Bob Dylan on Lying

Judy becomes bitter when she finds out that her husband, Glen, lied to her. That bitterness leads to a loss of the tenderness she had for him on their glorious wedding day. Despite efforts by Glen to straighten things out, his previous loving relationship ends in divorce.

Of course, not all incidences of lying end so sadly. Nevertheless, how much respect people have for you can be significantly influenced by perceptions of your truthfulness. Thus, the topic of lying is well worth a From Insults to Respect post. 

As regular visitors to this blog well know, it is my habit of utilizing, from time to time, Bob Dylan’s Theme Time Radio Hour show to provide a literary spin on a topic of interest. To that end, today we’ll turn to his wonderful episode that focused on the theme, “Truth and Lies.” You can listen to the show for free by clicking HERE.

Bob’s Opening Lines

Bob begins his show on truth and lies by lying to us:

Bob Dylan

Heh heh heh…Welcome to the Underground Garage. I’m Little Steven. All right, I’m not little Steven. I’m lying to you. This is Theme Time Radio Hour and today’s show is about veracity and prevarication, and the distance between the two. We’re going to be talking about the gospel truth and dirty lies, big fat lies, little white lies, half-truths, and we’ll be discovering that the truth will set you free…. To start things off, the Chromatics, “Tell a lie.” 

There’s some fine sax and great vocal harmonizing on this song, but I found myself a little taken aback with its lyrics. Here are a few of them.

If the truth will hurt someone you love, 
Tell a lie, tell a lie, tell a lie.
If the truth will bring a tear to her eye,
Tell a lie, tell a lie, tell a lie. 

Yeah, tell her that you love her,
If that will make her smile.
Though you’re lying you will discover,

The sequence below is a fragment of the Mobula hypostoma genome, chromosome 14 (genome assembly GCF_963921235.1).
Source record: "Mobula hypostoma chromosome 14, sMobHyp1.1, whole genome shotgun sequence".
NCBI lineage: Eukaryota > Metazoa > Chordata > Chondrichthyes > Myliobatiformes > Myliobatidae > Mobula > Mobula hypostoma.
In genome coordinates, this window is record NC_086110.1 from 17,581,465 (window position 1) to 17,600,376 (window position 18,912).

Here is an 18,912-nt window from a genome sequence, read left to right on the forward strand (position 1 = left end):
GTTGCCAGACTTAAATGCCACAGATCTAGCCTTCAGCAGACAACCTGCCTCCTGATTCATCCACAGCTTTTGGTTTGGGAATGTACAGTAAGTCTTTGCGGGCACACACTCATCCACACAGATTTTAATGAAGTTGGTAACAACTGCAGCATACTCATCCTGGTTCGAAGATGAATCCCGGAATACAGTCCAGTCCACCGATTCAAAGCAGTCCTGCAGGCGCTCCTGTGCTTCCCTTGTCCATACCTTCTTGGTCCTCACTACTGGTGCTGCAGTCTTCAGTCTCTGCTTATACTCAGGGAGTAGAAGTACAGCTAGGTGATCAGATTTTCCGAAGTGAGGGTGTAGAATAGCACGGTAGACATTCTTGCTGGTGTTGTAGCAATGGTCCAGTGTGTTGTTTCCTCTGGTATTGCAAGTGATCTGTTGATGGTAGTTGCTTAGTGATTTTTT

You’ll mean it after a while.

If the truth will hurt someone you love,
Tell a lie, tell a lie, tell a lie.

Hmmm. This song actually has the singers enthusiastically encouraging us to lie. It focuses in on lying to a woman with whom we are developing, hopefully, a loving relationship. I’m not so sure this is sound advice. Let’s see what Bob has to say about this.

If you are going to tell a lie, make it a white lie. The dictionary defines that as an often trivial, diplomatic, or well-intentioned untruth. According to a survey, 4 out of 5 people admit to telling white lies at least once a day, and I’m telling you that that other guy, he’s lying.

Maybe I’m just taking it for granted, but you all know that it is a bad thing to lie. Just so we say it emphatically one time, it is a sin to tell a lie.

Even if lying is a sin, it is only a venal sin. It becomes a mortal sin only when the intention of deceiving risks mortal consequences. And just as a reminder, here are the seven deadly sins: pride, envy, anger, sloth, greed, gluttony, and lust. Let me see, I’m good for about five of them.

Well, after listening to this first part of Bob’s show, I gave it a little thought. As it turns out, although I think of myself as basically an honest guy, if the truth be told, there are times when I told a white lie.

Let’s move a little further into this show to see what else Bob wants to share on this topic.

The Middle of The Show

As the show continues, Bob plays us a sad story about how a lie turned into gossip, and by the end of the day, a guy’s reputation was ruined.